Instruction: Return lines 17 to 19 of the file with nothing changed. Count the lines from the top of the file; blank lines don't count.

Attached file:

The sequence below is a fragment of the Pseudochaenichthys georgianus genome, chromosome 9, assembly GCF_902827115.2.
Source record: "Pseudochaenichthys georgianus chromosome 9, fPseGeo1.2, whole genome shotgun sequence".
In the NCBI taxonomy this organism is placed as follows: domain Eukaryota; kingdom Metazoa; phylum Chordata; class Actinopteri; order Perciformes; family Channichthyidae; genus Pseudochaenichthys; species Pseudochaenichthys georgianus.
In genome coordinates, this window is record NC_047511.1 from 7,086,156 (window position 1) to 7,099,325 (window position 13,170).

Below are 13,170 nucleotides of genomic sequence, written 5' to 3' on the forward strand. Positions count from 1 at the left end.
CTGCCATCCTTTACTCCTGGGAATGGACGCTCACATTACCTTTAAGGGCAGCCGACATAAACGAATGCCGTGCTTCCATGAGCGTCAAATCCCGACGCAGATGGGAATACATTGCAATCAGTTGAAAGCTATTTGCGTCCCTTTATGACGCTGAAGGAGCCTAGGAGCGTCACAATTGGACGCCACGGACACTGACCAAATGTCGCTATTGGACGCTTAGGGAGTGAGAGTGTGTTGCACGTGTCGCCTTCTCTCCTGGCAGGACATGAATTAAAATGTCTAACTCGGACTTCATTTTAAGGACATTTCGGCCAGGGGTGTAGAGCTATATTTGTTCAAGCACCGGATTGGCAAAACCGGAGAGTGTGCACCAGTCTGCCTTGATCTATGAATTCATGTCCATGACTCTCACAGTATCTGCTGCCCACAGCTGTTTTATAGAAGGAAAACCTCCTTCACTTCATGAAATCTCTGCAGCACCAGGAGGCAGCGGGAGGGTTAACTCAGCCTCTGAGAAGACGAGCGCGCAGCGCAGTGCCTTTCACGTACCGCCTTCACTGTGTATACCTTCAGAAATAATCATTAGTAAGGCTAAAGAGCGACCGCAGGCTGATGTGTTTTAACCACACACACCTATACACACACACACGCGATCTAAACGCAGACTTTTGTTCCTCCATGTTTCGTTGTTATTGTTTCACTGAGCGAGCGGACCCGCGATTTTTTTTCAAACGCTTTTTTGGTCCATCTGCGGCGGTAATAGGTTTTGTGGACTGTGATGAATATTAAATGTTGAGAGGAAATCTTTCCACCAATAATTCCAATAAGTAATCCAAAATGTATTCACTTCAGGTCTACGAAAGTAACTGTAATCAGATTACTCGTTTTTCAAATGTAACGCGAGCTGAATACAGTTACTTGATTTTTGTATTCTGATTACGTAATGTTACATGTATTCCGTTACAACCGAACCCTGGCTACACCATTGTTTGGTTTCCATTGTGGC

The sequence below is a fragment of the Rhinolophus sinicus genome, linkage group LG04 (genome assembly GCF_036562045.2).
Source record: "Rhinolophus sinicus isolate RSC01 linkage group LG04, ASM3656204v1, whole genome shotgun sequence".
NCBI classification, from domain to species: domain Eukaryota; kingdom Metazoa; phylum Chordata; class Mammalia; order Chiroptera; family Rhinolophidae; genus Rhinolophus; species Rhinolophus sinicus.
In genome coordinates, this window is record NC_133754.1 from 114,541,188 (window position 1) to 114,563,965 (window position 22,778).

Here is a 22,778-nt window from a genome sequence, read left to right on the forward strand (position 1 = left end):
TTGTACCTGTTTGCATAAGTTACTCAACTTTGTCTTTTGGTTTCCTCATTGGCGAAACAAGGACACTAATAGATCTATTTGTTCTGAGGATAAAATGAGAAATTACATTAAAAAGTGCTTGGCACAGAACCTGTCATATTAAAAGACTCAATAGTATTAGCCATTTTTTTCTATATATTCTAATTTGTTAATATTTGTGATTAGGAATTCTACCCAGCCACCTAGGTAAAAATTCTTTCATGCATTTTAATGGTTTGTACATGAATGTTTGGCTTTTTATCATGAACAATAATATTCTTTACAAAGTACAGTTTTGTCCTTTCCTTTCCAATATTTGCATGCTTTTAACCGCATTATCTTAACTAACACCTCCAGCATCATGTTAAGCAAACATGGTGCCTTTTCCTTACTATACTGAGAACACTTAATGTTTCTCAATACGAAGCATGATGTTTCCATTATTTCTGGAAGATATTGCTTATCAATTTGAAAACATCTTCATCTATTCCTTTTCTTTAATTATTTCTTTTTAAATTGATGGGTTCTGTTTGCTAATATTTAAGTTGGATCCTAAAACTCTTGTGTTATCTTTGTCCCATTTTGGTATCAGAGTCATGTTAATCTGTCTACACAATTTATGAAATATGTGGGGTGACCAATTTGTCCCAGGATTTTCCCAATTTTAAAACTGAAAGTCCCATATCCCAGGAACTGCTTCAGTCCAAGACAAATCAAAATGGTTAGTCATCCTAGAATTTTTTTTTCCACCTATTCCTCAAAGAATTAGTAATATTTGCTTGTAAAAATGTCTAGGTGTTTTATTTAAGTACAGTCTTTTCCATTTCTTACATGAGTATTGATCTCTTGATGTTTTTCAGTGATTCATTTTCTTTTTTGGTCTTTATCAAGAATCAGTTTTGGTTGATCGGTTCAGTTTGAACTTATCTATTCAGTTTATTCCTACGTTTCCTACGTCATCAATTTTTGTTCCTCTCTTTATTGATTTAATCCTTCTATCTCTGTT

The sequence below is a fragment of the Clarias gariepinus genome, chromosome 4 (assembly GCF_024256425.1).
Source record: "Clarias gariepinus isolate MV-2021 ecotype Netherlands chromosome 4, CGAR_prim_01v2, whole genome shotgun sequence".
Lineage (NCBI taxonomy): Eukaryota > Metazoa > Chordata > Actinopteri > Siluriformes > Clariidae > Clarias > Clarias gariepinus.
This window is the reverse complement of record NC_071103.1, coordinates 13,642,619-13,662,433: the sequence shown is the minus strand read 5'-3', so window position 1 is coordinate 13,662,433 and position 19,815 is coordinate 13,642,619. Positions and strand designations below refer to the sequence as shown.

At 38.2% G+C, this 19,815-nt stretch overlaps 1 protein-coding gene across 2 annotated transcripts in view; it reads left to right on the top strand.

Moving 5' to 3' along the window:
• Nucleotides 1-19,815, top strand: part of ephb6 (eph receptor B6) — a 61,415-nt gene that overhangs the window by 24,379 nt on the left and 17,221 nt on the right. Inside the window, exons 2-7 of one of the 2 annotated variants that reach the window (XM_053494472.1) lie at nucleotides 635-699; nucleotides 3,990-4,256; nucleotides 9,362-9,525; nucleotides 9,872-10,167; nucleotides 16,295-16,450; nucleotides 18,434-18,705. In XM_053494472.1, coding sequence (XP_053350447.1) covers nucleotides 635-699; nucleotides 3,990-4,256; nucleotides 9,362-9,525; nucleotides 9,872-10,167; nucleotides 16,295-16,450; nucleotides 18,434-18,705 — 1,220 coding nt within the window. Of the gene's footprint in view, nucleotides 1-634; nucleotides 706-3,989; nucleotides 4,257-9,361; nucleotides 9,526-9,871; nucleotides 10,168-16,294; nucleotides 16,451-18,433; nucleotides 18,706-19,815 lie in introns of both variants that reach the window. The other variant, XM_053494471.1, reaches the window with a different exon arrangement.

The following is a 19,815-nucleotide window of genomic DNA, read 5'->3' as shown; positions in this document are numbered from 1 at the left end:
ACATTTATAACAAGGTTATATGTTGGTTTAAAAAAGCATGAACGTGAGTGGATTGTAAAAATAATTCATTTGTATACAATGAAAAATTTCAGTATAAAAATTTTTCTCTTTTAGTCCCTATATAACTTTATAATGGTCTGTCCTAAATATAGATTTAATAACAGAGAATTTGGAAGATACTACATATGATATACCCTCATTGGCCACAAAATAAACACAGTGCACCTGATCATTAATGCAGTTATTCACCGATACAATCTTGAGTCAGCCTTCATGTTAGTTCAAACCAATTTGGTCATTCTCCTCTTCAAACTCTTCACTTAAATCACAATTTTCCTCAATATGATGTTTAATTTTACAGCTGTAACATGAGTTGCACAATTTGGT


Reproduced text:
At 38.2% G+C, this 19,815-nt stretch overlaps 1 protein-coding gene across 2 annotated transcripts in view; it reads left to right on the top strand.

Moving 5' to 3' along the window:
• Nucleotides 1-19,815, top strand: part of ephb6 (eph receptor B6) — a 61,415-nt gene that overhangs the window by 24,379 nt on the left and 17,221 nt on the right. Inside the window, exons 2-7 of one of the 2 annotated variants that reach the window (XM_053494472.1) lie at nucleotides 635-699; nucleotides 3,990-4,256; nucleotides 9,362-9,525; nucleotides 9,872-10,167; nucleotides 16,295-16,450; nucleotides 18,434-18,705. In XM_053494472.1, coding sequence (XP_053350447.1) covers nucleotides 635-699; nucleotides 3,990-4,256; nucleotides 9,362-9,525; nucleotides 9,872-10,167; nucleotides 16,295-16,450; nucleotides 18,434-18,705 — 1,220 coding nt within the window. Of the gene's footprint in view, nucleotides 1-634; nucleotides 706-3,989; nucleotides 4,257-9,361; nucleotides 9,526-9,871; nucleotides 10,168-16,294; nucleotides 16,451-18,433; nucleotides 18,706-19,815 lie in introns of both variants that reach the window. The other variant, XM_053494471.1, reaches the window with a different exon arrangement.